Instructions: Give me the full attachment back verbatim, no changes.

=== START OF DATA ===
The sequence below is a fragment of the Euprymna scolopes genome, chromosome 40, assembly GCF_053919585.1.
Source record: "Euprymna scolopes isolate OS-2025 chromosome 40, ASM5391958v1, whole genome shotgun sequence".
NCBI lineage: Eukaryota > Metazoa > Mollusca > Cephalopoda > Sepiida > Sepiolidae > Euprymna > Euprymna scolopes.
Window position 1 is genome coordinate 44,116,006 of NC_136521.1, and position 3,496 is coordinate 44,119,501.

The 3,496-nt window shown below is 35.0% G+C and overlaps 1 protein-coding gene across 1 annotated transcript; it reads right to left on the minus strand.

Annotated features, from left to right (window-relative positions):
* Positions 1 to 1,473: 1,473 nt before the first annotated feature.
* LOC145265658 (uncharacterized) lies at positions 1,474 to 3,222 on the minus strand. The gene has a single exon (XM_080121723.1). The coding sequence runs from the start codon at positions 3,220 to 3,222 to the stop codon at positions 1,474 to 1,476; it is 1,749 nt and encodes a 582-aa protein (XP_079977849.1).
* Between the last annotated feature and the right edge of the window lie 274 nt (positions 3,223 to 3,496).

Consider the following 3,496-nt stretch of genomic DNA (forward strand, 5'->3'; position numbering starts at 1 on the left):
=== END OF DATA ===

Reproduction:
The sequence below is a fragment of the Euprymna scolopes genome, chromosome 40, assembly GCF_053919585.1.
Source record: "Euprymna scolopes isolate OS-2025 chromosome 40, ASM5391958v1, whole genome shotgun sequence".
NCBI lineage: Eukaryota > Metazoa > Mollusca > Cephalopoda > Sepiida > Sepiolidae > Euprymna > Euprymna scolopes.
Window position 1 is genome coordinate 44,116,006 of NC_136521.1, and position 3,496 is coordinate 44,119,501.

The 3,496-nt window shown below is 35.0% G+C and overlaps 1 protein-coding gene across 1 annotated transcript; it reads right to left on the minus strand.

Annotated features, from left to right (window-relative positions):
* Positions 1 to 1,473: 1,473 nt before the first annotated feature.
* LOC145265658 (uncharacterized) lies at positions 1,474 to 3,222 on the minus strand. The gene has a single exon (XM_080121723.1). The coding sequence runs from the start codon at positions 3,220 to 3,222 to the stop codon at positions 1,474 to 1,476; it is 1,749 nt and encodes a 582-aa protein (XP_079977849.1).
* Between the last annotated feature and the right edge of the window lie 274 nt (positions 3,223 to 3,496).

Consider the following 3,496-nt stretch of genomic DNA (forward strand, 5'->3'; position numbering starts at 1 on the left):